In the snowy landscape, the mansion and its sculpture garden gave an almost Narnia-like vibe.

Oh, reader, how I yearn to tell you the full history of this magical place, for it is one of glitz and glamor, terrible darkness and some very important house guests. Alas, as you read on, you will notice that this hidden (kind of) gem is without a single graffiti or broken beer bottle and thus worth keeping a little hush-hush about. I trust you’ll understand.

What I can tell you is that the day I visited the place was just magnificent. Alley Cat and a couple of other friends, one old and one new, had happily agreed to come along for this exciting mission and share the costs of renting a car. By 11am on a Sunday morning in mid-February, we were driving through endless snow-covered fields with the brightest sun Finland had seen for months shining down on us.

At the end of a long narrow driveway elegantly lined with birch trees, we saw our destination. Though the mansion itself – there were also a couple of smaller buildings scattered around the area – was missing its exterior wall panels, it was still quite enchanting. Simply seeing it from the outside and roaming the garden was a delight.

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From the pictures I’d previously seen, I knew to expect a sculpture garden. I was not disappointed: in addition to some fantastic engravings we found a few statues, including ones depicting a young girl and a lion. In the snowy landscape, covered in moss and lichen, they gave an almost Narnia-like vibe.

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Aslan, is that you?

As we entered the main building, we quickly saw that the wall panels were not the only thing missing: with floors also gone, you had to walk on planks to get from room to room. About a meter below our feet, the ground was revealed along with some of the original piping of the building.

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The story has it that the owners were already in the process of renovating the mansion when they discovered that the structure was not very solid at all. Work stopped immediately and the building was left to simply stand there waiting for a bulldozer that may or may not come one day.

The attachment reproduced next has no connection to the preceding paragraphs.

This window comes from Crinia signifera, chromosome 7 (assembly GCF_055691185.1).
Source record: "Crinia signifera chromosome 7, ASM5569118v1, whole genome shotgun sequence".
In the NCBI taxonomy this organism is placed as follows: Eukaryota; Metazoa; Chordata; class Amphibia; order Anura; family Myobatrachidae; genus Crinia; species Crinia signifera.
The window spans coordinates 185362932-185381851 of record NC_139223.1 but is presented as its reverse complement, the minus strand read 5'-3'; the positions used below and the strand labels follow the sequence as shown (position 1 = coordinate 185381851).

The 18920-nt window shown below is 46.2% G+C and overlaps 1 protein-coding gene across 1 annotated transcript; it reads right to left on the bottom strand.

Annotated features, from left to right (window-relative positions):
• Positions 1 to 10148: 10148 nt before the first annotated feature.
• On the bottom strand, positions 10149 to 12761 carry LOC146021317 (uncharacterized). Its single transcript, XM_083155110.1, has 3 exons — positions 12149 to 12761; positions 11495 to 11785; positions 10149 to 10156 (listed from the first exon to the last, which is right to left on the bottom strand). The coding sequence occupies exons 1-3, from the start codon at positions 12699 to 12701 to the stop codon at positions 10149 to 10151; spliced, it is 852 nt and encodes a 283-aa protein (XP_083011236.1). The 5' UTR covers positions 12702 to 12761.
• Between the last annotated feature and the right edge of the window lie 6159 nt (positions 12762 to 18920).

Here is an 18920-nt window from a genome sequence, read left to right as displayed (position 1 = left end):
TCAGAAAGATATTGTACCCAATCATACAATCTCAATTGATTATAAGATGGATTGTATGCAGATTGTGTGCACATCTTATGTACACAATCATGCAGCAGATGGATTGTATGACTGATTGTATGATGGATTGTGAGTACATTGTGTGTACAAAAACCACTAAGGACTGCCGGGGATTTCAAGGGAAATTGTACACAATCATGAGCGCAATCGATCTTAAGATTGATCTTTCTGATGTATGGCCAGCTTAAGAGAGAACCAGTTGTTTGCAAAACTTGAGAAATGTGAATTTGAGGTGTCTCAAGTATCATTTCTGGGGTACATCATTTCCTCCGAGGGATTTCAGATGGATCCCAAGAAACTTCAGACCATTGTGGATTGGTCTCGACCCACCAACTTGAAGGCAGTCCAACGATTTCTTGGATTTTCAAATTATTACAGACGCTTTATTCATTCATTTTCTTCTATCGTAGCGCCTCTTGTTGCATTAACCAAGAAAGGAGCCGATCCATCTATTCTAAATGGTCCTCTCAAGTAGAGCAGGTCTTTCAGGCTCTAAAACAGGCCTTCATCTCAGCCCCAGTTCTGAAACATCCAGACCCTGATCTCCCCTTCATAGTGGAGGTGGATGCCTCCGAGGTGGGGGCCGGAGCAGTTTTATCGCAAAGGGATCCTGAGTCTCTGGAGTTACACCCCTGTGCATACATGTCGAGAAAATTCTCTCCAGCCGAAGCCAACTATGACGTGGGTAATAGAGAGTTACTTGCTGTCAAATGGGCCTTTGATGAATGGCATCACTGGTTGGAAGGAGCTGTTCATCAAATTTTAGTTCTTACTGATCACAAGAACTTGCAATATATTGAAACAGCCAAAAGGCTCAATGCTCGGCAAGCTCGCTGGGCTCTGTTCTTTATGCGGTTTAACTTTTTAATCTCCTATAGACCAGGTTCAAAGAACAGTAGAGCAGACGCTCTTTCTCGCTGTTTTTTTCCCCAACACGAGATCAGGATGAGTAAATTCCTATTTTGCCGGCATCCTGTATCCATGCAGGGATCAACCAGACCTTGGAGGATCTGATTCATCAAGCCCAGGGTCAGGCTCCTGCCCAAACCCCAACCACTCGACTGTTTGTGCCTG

Missing parts aside, we saw many things that seemed a little too precious to have been simply left behind like that: elaborate chandeliers, fireplaces and mahogany artwork.

Kartano 04Notice the double-headed eagle, traditional symbol of the Russian Empire, at the top of the chandelier


The original brickwork and metal piping, along with little strips of torn vintage wallpaper every here and there, offered a stunning contrast to the luxury items of the past.

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The second floor held access to an enormous balcony with a pretty sweet view over the frozen lake. Though the mansion’s premises were empty save for a pair of fellow explorers that came in shortly before we left, the surroundings were everything but. Down below, tiny skiers and ice skaters had come out to play in the glorious sun. The wind carried their voices to us and for a short while I was transported to a time gone by.

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Kartano 40Imagine sitting here on a warm late spring’s day in 1895, sipping tea, reading suffragist utopian fiction

Who knows, maybe in a few years the mansion will have been replaced by a modern congress center whose visitors will get to enjoy these very same views. Until then, though, I hope this old beauty will keep on keeping on and not wither under the elements – or vandals, for that matter. And for god’s sake, will somebody at least save those chandeliers?

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